What I didn’t like: One of the things I really enjoy in “time-period specific” novels are the descriptions of the activities going on. This author didn’t get very descriptive. There are a few passages where the author talks about how certain foods are made that are somewhat descriptive, but everything else is kind of hazy. Each thing has a minimal description, but not a thorough description. I could never really get a picture of what this village looked like in my head. There were too many things left out; I couldn’t form an adequate image in my mind. I wanted to be able to see in my mind, “This is so-and-so’s house, this is where this house is in relation to the kitchen, this is where the garden is in relation to the house, this is where the store is in relation to the kitchen,” but I couldn’t do that. The kitchen was starting to sound like this awesome place of wonderful food and efficiency, but there was never enough detail to envision this massive bustling kitchen in my mind.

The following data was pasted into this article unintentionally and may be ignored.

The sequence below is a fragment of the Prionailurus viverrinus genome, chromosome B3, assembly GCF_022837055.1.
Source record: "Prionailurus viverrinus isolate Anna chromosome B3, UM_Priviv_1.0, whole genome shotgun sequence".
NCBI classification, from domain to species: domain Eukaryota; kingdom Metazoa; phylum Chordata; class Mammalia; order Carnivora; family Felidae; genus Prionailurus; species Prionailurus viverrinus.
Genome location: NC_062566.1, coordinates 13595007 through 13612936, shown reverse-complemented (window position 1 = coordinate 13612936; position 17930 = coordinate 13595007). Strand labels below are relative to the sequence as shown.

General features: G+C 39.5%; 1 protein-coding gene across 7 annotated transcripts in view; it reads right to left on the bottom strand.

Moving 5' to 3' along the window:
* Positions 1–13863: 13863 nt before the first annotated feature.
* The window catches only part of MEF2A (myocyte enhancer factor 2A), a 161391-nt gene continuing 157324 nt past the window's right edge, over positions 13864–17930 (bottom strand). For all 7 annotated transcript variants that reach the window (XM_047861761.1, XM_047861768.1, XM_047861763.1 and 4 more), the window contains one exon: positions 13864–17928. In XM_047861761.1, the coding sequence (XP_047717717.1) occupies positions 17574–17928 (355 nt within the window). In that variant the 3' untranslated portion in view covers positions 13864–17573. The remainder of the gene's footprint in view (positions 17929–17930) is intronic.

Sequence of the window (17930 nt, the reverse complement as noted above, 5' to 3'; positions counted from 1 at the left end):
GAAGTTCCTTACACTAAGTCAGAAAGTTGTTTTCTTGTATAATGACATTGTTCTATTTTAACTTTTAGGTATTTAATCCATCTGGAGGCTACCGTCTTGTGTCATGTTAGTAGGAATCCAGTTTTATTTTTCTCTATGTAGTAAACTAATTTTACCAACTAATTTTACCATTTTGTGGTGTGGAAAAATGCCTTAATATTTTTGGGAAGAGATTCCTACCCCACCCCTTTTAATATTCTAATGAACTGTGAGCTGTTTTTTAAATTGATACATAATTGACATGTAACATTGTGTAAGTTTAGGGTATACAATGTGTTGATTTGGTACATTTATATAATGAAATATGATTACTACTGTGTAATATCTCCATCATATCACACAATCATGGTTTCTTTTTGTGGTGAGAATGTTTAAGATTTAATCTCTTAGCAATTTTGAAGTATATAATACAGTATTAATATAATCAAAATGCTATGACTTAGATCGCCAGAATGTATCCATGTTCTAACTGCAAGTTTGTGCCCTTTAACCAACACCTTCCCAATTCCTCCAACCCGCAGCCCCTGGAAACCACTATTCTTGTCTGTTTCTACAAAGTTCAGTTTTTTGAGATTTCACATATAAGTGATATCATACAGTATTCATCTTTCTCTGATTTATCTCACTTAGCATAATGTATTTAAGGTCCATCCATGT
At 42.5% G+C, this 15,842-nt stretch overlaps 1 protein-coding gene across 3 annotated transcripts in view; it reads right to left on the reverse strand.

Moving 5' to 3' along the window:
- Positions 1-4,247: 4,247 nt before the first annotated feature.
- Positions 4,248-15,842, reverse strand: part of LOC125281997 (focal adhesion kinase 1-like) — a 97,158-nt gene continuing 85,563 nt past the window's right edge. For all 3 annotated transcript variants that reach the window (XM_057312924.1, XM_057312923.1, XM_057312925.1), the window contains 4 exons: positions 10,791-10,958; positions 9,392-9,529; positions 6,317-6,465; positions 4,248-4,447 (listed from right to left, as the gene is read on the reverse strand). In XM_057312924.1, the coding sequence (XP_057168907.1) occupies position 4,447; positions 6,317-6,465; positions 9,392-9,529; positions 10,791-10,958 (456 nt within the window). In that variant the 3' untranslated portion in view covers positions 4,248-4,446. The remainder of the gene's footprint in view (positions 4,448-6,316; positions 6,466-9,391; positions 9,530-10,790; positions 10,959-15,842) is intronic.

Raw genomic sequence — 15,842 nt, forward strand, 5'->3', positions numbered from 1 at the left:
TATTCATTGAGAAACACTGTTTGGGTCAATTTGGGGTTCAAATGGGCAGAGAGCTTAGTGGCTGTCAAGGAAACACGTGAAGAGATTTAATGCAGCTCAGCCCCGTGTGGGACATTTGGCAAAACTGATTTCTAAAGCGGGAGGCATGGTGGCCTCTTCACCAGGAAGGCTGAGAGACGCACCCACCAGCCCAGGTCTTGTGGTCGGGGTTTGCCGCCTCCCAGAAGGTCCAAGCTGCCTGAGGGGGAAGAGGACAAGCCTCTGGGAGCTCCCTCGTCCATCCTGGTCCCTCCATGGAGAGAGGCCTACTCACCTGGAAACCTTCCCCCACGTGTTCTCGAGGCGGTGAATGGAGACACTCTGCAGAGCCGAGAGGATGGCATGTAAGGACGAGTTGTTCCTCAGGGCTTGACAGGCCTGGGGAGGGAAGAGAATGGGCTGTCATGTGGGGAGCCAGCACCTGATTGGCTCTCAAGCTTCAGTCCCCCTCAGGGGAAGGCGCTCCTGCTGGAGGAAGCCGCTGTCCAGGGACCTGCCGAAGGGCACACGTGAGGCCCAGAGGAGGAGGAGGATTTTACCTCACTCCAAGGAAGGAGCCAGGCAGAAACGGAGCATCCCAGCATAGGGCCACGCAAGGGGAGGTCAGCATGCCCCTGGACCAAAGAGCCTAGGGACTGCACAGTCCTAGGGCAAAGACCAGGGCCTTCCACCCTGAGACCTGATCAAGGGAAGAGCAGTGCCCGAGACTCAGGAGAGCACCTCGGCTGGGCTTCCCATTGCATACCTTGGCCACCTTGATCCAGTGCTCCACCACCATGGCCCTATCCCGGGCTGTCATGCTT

I really think the events and characters in the book were stretched in too many directions. Nothing could ever get deep enough. One of these girl’s stories alone could have made a great book providing there was deeper description.

It’s still not a bad book, it’s just not spectacular.

Amish Fiction, Christian Fiction, Feel-Good, Fiction, Finding Your Self, Fisher-Suzanne Woods, Romantic Fiction

#41 The Choice: Lancaster County Secrets by Suzanne Woods Fisher